I recently decided to give in and switch to a 1Password subscription. I blogged about maybe doing this last year, but decided not to do it then.
I originally bought 1Password (for Windows, Mac and iOS) back when it was sold as plain old software. All things being equal, I’d just as soon continue using it that way, but there are a few advantages to switching to the subscription model. Mostly, I wanted to get access to the latest version of the Windows software, version 6, which is only available to subscribers. The previous Windows version works, but isn’t great. (Version 7 is in beta, and will support non-subscribers, but it will be a paid upgrade, so I figured I’d just skip that and pay for the subscription.) To their credit, they haven’t been aggressively pushing people to switch to subscriptions, though they’ve been gently nudging people in that direction. And I do like their software, in general, so it makes some sense to support them this way.
I have three minor nits to pick with the subscription version:
- They’ve eliminated folders, in favor of tags. That’s not too bad, but the standalone version supported both, so it doesn’t seem like it would have been difficult to support both in the subscription version too. I’ve managed to move my folders to tags, so it shouldn’t be a big deal.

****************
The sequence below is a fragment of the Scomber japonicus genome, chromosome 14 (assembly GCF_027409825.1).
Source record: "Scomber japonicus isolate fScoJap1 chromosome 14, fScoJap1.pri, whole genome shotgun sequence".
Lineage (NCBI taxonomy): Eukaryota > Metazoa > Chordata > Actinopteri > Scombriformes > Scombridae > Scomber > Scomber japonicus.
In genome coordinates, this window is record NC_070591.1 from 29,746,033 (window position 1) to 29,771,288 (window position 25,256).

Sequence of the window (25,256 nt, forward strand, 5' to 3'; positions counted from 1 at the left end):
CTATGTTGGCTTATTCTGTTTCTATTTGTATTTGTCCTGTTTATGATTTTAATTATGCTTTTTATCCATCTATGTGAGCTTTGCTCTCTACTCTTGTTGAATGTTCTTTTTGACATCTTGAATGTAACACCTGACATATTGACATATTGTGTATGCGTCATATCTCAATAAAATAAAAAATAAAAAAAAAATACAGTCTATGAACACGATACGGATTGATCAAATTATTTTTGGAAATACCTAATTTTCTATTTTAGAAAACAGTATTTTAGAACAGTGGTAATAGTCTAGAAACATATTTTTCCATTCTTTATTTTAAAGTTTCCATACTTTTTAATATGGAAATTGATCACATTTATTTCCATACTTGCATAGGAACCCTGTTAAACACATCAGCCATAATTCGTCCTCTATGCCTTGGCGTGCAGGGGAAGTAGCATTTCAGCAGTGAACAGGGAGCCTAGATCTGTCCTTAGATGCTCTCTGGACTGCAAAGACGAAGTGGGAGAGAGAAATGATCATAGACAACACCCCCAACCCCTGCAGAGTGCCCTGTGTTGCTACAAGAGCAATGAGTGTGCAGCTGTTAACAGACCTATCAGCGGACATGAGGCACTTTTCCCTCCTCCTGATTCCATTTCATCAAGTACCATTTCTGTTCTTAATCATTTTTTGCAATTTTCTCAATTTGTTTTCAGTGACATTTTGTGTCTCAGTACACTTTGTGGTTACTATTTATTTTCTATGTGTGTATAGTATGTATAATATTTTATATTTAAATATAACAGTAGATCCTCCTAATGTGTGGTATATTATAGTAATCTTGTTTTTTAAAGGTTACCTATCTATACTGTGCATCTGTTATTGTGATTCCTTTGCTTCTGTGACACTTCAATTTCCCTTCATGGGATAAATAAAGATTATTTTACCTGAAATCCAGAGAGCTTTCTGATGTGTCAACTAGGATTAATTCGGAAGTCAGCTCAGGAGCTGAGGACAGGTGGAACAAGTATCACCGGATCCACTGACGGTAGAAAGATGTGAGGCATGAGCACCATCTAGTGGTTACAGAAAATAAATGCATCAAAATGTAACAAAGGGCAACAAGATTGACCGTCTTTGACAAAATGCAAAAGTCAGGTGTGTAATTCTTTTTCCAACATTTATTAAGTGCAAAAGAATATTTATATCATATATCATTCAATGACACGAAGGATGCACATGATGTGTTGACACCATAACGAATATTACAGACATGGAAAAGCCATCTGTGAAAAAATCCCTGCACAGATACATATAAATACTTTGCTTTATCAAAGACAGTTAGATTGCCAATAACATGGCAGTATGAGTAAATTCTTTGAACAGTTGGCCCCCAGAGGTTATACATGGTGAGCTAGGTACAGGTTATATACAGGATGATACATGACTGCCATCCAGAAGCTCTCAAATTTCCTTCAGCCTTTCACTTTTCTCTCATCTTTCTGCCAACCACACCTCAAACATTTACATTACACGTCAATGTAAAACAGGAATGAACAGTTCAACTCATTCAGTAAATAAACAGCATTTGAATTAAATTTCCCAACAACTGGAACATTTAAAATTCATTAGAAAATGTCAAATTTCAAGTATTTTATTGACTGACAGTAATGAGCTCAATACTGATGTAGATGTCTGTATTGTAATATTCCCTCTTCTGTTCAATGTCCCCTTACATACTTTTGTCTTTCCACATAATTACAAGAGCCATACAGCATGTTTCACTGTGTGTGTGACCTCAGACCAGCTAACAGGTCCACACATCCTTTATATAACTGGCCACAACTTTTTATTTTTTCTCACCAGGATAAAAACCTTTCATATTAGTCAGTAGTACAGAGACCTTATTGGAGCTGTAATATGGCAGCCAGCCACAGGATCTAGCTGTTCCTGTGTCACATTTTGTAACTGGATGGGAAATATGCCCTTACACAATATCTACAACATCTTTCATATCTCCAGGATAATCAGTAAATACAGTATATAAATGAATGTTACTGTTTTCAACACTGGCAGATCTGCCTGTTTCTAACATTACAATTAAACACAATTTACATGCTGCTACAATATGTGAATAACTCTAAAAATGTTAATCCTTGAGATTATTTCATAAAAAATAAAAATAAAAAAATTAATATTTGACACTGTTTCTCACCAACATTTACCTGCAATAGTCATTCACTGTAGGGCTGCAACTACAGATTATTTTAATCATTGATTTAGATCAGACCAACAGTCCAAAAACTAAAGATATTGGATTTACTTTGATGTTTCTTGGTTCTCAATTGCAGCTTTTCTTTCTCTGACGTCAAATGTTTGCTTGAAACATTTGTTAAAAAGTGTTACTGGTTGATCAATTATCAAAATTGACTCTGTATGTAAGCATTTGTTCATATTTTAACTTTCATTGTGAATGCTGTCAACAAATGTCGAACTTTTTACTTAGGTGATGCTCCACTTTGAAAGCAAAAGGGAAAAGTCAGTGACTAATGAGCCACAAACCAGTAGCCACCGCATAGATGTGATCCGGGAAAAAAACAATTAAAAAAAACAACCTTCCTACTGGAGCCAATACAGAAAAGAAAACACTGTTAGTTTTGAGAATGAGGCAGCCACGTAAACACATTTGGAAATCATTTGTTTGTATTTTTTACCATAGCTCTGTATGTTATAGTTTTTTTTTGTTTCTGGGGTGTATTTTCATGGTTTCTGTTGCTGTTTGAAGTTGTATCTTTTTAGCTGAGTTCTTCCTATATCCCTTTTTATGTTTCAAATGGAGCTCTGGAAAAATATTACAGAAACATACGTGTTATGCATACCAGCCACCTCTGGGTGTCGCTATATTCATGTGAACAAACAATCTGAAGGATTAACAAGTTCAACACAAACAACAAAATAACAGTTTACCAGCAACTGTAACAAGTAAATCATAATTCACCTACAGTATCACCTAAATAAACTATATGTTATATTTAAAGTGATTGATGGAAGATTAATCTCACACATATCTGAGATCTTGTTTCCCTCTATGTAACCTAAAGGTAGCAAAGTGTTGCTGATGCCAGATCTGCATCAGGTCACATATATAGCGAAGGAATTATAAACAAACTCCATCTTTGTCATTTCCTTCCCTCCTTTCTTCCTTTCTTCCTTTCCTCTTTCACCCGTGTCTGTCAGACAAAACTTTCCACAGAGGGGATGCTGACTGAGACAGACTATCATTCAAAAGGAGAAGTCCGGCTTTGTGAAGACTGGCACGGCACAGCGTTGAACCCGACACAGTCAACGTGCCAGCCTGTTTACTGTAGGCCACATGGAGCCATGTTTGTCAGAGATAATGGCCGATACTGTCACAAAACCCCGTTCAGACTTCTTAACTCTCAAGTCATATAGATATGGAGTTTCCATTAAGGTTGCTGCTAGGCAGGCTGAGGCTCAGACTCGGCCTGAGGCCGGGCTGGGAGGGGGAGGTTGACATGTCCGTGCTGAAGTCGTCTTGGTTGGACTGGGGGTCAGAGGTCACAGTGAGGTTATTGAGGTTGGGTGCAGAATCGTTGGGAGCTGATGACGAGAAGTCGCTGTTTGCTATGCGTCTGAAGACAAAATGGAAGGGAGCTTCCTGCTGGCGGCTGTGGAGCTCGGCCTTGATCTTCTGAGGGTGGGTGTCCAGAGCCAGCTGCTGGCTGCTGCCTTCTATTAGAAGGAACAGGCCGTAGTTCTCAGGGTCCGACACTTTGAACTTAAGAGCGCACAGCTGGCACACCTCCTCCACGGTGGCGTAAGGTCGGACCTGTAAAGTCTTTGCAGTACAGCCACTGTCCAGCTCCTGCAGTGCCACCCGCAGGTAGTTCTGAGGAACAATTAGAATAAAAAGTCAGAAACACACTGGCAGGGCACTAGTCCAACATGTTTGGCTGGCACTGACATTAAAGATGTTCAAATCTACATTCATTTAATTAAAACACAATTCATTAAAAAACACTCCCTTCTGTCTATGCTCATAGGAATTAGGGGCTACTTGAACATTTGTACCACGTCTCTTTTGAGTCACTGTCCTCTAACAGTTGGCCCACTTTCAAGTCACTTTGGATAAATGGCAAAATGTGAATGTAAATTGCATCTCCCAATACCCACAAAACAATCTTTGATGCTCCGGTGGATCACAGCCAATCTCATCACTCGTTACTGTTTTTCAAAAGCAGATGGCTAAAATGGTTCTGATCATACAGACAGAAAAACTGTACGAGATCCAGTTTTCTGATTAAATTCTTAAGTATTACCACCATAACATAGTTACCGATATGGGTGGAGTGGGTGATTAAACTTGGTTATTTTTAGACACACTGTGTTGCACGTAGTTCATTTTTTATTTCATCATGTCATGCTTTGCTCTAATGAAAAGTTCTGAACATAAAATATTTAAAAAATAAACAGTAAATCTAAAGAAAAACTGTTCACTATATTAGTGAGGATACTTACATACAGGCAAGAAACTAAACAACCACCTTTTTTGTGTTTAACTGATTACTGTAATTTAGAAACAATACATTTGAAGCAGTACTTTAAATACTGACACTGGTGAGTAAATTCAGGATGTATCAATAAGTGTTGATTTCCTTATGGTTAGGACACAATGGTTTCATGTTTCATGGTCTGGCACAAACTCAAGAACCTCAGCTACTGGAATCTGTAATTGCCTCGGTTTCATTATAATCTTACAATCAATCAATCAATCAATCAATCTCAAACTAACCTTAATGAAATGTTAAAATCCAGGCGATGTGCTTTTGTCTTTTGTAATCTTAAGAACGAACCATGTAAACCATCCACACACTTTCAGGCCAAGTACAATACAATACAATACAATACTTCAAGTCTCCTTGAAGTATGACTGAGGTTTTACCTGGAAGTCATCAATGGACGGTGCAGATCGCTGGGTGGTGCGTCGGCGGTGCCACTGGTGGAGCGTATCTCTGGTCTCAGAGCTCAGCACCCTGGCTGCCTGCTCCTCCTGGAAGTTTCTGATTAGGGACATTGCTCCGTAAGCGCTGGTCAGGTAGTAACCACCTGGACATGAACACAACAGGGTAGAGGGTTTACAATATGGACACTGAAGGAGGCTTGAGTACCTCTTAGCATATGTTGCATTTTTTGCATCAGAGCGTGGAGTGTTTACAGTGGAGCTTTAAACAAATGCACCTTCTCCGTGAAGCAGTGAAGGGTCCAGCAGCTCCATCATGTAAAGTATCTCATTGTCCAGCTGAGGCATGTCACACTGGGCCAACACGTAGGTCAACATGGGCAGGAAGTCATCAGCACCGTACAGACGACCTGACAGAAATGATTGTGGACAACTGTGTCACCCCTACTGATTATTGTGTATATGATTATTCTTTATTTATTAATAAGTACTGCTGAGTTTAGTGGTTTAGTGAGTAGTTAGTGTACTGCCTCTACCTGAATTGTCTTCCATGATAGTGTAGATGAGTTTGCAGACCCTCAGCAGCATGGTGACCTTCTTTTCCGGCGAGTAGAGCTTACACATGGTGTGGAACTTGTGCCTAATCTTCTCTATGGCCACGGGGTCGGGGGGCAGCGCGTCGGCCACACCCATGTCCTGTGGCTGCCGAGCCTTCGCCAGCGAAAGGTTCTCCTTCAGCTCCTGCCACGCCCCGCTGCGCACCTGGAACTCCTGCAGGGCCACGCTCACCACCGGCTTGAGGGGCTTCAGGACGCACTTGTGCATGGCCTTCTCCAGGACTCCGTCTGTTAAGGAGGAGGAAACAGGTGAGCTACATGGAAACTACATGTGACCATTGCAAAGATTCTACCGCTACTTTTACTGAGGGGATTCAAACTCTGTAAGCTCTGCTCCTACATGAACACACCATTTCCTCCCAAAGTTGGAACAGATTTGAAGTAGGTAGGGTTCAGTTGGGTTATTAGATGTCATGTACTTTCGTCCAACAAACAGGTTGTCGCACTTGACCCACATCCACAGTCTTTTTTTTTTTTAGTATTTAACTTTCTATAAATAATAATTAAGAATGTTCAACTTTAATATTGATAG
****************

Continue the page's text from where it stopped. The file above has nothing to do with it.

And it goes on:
- The Mac software supported “smart folders” which were basically saved searches. I had a few of those set up, and they were lost when I switched to the subscription. I had hoped that there would be some kind of saved search functionality in the subscription version, but there’s not. (You can still do advanced searches, but you can’t save them.)
- The subscription version requires that your master password be at least 10 characters long. My previous master password was only 7 characters, so I had to create a new one. I never have to type it in on my iPhone, since I have Touch ID enabled there, but I do have to type it in a lot on Windows and Mac, so that’s a pain.
As to other advantages of the subscription version, I’m honestly not seeing many, other than the new Windows software. And there’s an advantage in having my passwords available online now, via 1password.com, rather than having them stored in Dropbox. Since my 1Password data was pretty much the only thing I’d been using Dropbox for, I can probably delete the Dropbox client from all of my devices now, if I want. (I’m using OneDrive to keep my files in sync across devices. 1Password only supported DropBox.)